The New York Giants lack a bonafide edge-rusher on their defense. DeAndre Baker’s arrest has once again led to question marks in their secondary. There’s also expected to be a three-way battle this training camp at center between an NFL journeyman and two other players, each of whom have zero experience at the position. Yet those positional concerns pale in consideration to Big Blue’s “biggest weakness” in 2020, quarterback. That is, if you take Sports Illustrated’s Connor Orr’s word for it.
When breaking down the biggest weakness for all 32 teams for the upcoming NFL season, Orr landed on Daniel Jones and his fellow Giants quarterbacks as New York’s biggest concern.
QUARTERBACK: I think a more imaginative approach to the offense, and a healthy Saquon Barkley, will alleviate a lot of Daniel Jones’s struggles in 2019, as terrible and dated as that sounds. The Giants also theoretically improved their offensive line drastically with the selection of Andrew Thomas at No. 4 in the draft. Still, we’re going off what we know at the moment, and last year the Giants were incredibly ineffective throwing the ball especially against zone defenses. The Giants were also among the worst teams in the NFL against the blitz and when facing pressure.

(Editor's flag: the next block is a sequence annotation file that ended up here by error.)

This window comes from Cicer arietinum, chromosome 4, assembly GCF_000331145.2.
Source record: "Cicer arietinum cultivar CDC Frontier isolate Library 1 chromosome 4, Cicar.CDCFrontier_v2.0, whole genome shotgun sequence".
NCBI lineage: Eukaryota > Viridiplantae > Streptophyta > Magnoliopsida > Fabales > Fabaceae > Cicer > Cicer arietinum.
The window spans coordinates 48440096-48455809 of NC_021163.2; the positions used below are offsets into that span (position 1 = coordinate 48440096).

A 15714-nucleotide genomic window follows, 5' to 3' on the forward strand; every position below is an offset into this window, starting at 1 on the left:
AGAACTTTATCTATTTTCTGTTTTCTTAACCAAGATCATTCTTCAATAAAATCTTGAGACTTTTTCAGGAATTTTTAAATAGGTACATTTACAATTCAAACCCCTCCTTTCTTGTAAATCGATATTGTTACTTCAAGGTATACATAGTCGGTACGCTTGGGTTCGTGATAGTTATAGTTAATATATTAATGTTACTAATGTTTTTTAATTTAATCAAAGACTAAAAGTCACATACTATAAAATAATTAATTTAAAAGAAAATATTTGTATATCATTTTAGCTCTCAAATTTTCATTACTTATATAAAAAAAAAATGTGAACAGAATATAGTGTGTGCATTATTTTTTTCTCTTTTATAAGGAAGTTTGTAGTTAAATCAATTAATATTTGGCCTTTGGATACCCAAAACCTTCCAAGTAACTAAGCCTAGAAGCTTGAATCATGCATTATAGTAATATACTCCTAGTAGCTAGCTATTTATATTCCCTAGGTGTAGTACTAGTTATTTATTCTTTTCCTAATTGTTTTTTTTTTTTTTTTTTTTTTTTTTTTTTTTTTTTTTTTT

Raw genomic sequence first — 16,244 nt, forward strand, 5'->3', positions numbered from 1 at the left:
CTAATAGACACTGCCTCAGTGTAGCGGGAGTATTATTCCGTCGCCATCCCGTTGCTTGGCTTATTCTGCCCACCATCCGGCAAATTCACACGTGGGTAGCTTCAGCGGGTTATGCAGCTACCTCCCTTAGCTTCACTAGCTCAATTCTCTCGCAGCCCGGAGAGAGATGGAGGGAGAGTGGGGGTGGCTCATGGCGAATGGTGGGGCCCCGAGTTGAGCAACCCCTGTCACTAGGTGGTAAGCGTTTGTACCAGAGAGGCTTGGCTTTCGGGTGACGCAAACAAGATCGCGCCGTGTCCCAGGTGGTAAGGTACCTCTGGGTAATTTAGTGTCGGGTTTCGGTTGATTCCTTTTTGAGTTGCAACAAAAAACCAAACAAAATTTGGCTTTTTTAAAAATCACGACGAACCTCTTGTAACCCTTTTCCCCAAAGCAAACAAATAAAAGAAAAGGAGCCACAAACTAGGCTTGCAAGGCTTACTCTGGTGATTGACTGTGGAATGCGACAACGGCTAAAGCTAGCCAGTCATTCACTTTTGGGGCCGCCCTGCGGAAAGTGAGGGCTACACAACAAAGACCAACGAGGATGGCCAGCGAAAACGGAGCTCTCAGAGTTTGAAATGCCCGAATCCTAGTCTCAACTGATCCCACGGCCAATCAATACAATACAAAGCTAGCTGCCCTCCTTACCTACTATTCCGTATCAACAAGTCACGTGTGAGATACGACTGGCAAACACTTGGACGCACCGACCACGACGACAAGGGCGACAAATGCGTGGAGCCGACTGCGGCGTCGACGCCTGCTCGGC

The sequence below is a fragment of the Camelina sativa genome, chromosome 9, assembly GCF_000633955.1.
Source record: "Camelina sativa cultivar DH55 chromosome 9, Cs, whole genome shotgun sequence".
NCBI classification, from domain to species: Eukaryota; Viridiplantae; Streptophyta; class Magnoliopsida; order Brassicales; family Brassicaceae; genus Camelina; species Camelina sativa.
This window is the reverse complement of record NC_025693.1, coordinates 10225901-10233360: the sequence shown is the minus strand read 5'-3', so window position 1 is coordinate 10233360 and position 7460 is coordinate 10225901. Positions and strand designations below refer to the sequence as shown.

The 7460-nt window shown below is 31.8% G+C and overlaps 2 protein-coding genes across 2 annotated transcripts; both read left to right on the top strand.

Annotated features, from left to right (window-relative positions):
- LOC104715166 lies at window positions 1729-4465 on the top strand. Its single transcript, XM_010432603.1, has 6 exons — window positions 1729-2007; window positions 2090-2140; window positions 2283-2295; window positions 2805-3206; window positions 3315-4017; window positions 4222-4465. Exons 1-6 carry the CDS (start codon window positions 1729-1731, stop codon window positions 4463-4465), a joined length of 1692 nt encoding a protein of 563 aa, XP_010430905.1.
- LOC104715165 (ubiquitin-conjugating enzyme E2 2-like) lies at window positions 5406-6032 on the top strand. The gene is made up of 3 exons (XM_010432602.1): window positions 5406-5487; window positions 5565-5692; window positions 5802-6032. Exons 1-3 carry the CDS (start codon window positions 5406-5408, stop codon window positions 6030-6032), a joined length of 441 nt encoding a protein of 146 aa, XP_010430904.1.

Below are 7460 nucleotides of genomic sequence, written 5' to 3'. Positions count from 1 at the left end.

An Improved O-Line Should Mean an Improved Daniel Jones
Orr essentially makes the point as to why quarterback shouldn’t be listed as Big Blue’s “biggest weakness” in his explanation as to why it is.
Yes, the Giants struggled against pressure a season ago, but as he noted, an improved offensive line should dramatically improve the offense’s numbers against the blitz.
The team used the 4th-overall selection in April’s NFL Draft on potential franchise tackle, Andrew Thomas. They followed up that pick by nabbing Matt Peart and Shane Lemieux with two of their next four selections, both of whom should have a realistic chance of getting legitimate playing time in 2020, more so Lemieux. The team also added Cam Fleming in free agency. While not the sexiest of signees, he’s a proven swing tackle with spot-starting abilities.
In terms of the quarterback position itself, the Giants’ backup situation behind their starter is arguably as good as it’s been in a long time. The Giants are just one football season removed from Alex Tanney serving as their QB2. Now, with the addition of veteran Colt McCoy, a wily 10-year veteran, as well as “coach’s pet” Cooper Rush, not to mention promising UDFA Case Cookus, the team has a handful of reliable options behind Jones.
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Jones’ Safety Blankets
A healthy Saquon Barkley should do wonders for Jones in 2020, especially when under pressure. An injury-riddled 2019 season led to Barkley’s reception count dropping from 91 in his rookie campaign to just 52 a season ago.
Believe it or not, players such as Elijhaa Penny and Jon Hilliman just don’t offer the same type of safety net as Barkley in the flats. This is likely a big reason for Jones owning the seventh-lowest check-down rate amongst starting quarterbacks in 2019.
This coming season Jones will have not only Barkley but also receiving-back Dion Lewis at his disposal, which in return should lead to a more sound Jones under pressure.
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